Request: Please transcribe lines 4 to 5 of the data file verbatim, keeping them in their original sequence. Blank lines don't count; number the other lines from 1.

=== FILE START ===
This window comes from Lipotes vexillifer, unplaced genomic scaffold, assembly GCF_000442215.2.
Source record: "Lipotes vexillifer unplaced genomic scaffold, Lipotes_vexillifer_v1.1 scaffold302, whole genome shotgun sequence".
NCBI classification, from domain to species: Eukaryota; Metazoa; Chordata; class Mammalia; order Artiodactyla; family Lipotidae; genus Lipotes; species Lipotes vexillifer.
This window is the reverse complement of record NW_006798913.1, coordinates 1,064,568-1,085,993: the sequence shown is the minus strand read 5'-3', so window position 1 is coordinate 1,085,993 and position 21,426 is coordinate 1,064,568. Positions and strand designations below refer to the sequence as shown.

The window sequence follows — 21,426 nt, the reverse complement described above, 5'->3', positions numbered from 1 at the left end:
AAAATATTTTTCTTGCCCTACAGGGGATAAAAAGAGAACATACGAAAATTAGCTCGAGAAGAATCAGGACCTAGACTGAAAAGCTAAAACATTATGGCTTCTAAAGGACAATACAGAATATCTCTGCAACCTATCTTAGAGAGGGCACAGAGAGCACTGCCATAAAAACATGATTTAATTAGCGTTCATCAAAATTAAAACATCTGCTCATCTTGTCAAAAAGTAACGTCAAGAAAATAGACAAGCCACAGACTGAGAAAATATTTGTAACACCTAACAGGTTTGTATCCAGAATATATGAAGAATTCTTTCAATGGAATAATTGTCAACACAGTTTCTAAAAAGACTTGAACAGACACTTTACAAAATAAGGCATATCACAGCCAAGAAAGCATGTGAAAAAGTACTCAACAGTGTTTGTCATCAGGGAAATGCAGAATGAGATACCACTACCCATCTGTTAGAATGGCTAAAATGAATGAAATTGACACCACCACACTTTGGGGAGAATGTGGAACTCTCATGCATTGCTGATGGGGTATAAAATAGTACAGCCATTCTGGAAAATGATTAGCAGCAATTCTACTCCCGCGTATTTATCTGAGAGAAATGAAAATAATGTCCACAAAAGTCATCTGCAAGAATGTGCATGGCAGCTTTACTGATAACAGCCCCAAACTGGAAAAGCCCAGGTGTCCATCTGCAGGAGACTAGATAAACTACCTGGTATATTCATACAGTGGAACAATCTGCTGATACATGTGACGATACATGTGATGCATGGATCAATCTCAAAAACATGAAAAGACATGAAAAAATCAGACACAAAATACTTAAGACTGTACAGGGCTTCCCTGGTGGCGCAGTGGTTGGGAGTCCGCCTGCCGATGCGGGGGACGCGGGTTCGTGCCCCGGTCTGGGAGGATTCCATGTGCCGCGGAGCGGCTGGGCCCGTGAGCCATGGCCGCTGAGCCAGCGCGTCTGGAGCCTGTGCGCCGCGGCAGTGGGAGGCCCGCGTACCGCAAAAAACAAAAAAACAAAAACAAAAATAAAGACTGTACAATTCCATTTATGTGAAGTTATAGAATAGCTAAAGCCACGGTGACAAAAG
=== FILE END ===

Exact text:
This window is the reverse complement of record NW_006798913.1, coordinates 1,064,568-1,085,993: the sequence shown is the minus strand read 5'-3', so window position 1 is coordinate 1,085,993 and position 21,426 is coordinate 1,064,568. Positions and strand designations below refer to the sequence as shown.

The window sequence follows — 21,426 nt, the reverse complement described above, 5'->3', positions numbered from 1 at the left end: